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Director: Brad Peyton

Starring: Dwayne Johnson, Naomie Harris, Malin Akerman, Jeffrey Dean Morgan. Jake Lacy, Joe Manganiello, P.J. Byrne, Marley Shelton

Written by Carlton Cuse, Ryan J. Condal, Adam Sztykiel and (also story) Ryan Engle

Running Time: 107 mins

Cert: 12A

Release date: 11th April 2018

Rampage is another video game adaptation that many may be too young to remember. The 80’s smash-em-up game featured a large gorilla destroying buildings and causing chaos. However, this big-screen version owes more to the Japanese monster movies of the 50’s and 60’s than the button mashing console game. With the biggest film star in the lead, this blockbuster popcorn fodder should be a winner for dumb cinema. However, it’s not as much fun as it promises.

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A man-made virus has been secretly tried in space but when the station it had been tested blows up, the capsules with the virus inside land on Earth and the contents escape, being breathed in a wolf, an alligator and by George, a tamed albino gorilla who had been saved and bought up by primatologist David Okoye. George is getting bigger and aggressive, to the point that he becomes a threat. When the company who made the virus want these creatures for further experiments, they send out a signal that draws the monsters to Chicago and nothing seems to be able to stop them.

Directed by Brad Peyton, the man responsible for the so-bad-its-good San Andreas, this is being advertised as an all-out destruction-fest. The kind of nonsense that normally has Michael Bay’s name attached to it. Like San Andreas and its earthquake attachment, this is a film that has no respect for property and for people. However, it takes a long time to get to that point.

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The first hour is spent building up the eventual final act, with characters being set into three camps: the good, the bad and the “we’re not sure what side he’s on!” Zoo man Davis, who just happens to be a former special ops soldier, and Dr Kate Caldwell, the woman who was involved with the creation of the virus but got fired from the company because of a personal tragedy (which is never really made clear the connection) are obviously the good guys. Claire Wyden, a woman who runs the company who made the virus (and she wears black so she must be bad) and her wimpy brother Brett are the pantomime villains, while FBI agent Harvey Russell seems to sit in the middle.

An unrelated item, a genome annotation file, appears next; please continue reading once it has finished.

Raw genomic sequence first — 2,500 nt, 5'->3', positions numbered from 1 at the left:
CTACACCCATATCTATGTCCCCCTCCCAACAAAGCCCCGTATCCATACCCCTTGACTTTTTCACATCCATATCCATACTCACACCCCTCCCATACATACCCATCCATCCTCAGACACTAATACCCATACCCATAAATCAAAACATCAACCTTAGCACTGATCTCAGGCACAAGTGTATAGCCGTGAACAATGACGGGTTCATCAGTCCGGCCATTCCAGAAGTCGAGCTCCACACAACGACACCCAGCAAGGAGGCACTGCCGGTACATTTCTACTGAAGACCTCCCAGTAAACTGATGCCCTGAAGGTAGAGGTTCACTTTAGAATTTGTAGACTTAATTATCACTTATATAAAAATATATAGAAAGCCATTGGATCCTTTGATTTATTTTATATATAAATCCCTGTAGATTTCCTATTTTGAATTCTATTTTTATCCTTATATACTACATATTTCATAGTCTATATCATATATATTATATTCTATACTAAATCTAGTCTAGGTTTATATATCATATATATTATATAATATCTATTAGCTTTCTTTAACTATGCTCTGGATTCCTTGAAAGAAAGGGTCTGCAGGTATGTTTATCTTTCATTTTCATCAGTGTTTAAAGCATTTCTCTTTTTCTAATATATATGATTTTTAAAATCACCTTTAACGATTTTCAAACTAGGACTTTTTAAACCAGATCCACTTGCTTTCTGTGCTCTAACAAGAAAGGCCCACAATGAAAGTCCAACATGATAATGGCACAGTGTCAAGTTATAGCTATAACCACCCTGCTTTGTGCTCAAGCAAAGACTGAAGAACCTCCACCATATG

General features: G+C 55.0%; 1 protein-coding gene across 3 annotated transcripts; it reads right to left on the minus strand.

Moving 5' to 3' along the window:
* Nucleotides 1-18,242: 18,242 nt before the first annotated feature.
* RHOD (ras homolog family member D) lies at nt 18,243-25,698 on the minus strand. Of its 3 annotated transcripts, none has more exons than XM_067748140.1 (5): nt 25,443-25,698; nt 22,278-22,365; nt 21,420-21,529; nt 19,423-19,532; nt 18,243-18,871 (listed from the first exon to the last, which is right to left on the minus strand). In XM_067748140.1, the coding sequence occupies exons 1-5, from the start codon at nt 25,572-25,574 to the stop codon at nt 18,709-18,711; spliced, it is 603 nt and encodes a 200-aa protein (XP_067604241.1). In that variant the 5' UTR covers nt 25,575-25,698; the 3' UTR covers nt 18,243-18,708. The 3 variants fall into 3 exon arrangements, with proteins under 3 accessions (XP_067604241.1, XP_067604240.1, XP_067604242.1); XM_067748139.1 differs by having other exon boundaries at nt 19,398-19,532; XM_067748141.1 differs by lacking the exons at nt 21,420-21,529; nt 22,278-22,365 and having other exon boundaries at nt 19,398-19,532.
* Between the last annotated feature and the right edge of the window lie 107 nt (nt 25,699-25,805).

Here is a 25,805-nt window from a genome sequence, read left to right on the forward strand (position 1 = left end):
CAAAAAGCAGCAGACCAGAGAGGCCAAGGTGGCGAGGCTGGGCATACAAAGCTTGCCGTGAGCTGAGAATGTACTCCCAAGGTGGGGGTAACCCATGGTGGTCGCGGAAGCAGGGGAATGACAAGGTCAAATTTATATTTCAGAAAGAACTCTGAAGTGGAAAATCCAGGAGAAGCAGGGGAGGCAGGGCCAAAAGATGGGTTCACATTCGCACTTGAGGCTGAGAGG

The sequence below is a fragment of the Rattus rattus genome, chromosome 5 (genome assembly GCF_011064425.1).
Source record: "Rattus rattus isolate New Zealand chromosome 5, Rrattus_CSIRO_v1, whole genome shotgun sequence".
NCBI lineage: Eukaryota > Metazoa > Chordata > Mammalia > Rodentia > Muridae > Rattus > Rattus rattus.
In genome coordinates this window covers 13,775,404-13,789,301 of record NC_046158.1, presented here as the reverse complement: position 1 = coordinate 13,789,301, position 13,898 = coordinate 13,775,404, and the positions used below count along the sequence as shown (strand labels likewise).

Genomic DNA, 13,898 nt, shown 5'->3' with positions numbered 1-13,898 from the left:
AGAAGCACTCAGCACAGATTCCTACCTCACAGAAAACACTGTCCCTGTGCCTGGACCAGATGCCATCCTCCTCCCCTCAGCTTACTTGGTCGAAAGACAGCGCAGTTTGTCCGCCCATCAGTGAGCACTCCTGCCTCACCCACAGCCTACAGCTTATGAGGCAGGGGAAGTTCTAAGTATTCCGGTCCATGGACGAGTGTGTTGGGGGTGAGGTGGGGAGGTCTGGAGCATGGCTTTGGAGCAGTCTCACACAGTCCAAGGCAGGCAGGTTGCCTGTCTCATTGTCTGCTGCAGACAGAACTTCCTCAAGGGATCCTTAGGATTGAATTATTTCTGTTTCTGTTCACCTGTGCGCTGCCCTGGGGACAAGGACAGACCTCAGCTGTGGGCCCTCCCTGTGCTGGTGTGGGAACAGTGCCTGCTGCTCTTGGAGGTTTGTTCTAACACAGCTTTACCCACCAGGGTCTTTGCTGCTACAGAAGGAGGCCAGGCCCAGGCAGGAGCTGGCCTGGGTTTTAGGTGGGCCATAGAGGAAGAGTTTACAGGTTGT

Then we have the creatures. Not only do they get bigger by the minute but they have mutated into unrecognisable creations, apart from George who stays looking like a giant white King Kong. After we’ve arrived in Chicago, it’s smashed, boom, wallop all the way, as the monsters pile into buildings and the military, trying to stop them, fire rockets, machine guns, anything that is noisy and can cause even more destruction. The effects, sometimes a little ropey, are what we have been promised and this is when the film relaxes and stops taking itself so seriously.

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As Davies, Dwayne Johnson gives us another of his he’s a nice guy but don’t push him performances. Throwing away one-liners like empty chocolate wrappers, you cannot but warm to the muscle-bound actor, no matter how bad the film is. Brit Naomie Harris, stepping out of her Miss Moneypenny role, plays side-kick to Johnson as the fallen doctor, while Walking Dead’s Jeffrey Deam Morgan struts around like a wannabe western star as the FBI agent. It’s Malin Akerman as Claire who gives the film the response it deserves, going completely over-the-top as the villainess of the piece.

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Rampage could have been a complete bonkers joyride as Peyton’s previous film turned out to be. Instead, it takes a long time to really get going and relies on random set pieces while being interrupted with some head-scratching dialogue and long scenes that could have been trimmed. Having said that, the final act is just what those looking for undemanding entertainment will enjoy.


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